After a long career in the U.S. Chamber of Commerce, chief Thomas Donohue will step down this week, and Suzanne Clark will assume the role of president and chief executive officer.
Suzanne Clark is president of the U.S. Chamber of Commerce, a director on two corporate boards, a former business owner, and an entrepreneur.
Donohue has led the Chamber for more than two decades. Though the 82-year-old planned to leave the organization next year, he decided to leave earlier after the board agreed to name Clark as his successor, the Wall Street Journal reports.
The Chamber, which plans to announce the transition officially this week, has organized a series of board meetings and conference calls.
“The Board is engaged in a rigorous multi year succession process to name a new CEO,” a spokesman for the Chamber said in a statement. “When a final decision has been reached, there will be an announcement.”
This decision does not come as a shock, as Donohue has delegated the responsibilities of many of the Chamber’s operations to Clark.
Donohue’s legacy includes helping build the Chamber into one of the largest and most influential voices of big business in the nation’s capital. He took over the Chamber during the Clinton administration, taking a strong pro-business stance on policy issues including taxes, regulation and free trade.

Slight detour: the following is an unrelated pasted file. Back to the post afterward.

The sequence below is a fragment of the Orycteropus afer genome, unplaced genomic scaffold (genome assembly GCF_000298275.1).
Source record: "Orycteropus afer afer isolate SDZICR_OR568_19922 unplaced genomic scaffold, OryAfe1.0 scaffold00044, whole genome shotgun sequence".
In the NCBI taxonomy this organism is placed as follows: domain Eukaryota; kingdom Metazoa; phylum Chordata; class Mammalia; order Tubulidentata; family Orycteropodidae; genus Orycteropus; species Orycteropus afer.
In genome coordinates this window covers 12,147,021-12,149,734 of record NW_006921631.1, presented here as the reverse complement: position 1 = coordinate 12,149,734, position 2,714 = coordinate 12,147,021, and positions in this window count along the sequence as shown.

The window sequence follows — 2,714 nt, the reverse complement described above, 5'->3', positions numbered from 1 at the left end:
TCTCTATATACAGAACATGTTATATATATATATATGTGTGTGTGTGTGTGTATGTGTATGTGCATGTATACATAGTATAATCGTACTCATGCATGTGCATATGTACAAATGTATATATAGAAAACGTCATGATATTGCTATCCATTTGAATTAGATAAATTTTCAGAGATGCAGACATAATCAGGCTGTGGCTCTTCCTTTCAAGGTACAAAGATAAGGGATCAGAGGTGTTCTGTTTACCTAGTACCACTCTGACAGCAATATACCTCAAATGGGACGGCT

But, the Chamber’s influence declined amid the rise of anti-corporate populists in the republican party and progressives in the democratic party, which shrank pro-business centrists in both political parties, according to the Wall Street Journal.
During the 2020 election, the Chamber endorsed democrats in 32 House races, which drew criticism from President Trump.
Trump and Mike Pence called Donohue to tell him they were upset by the endorsements, but in a statement to the Journal at the time, Neil Bradley said the organization needed to endorse “centrist, business-minded democrats” in addition to republicans.
In total, the Chamber endorsed 232 House republicans.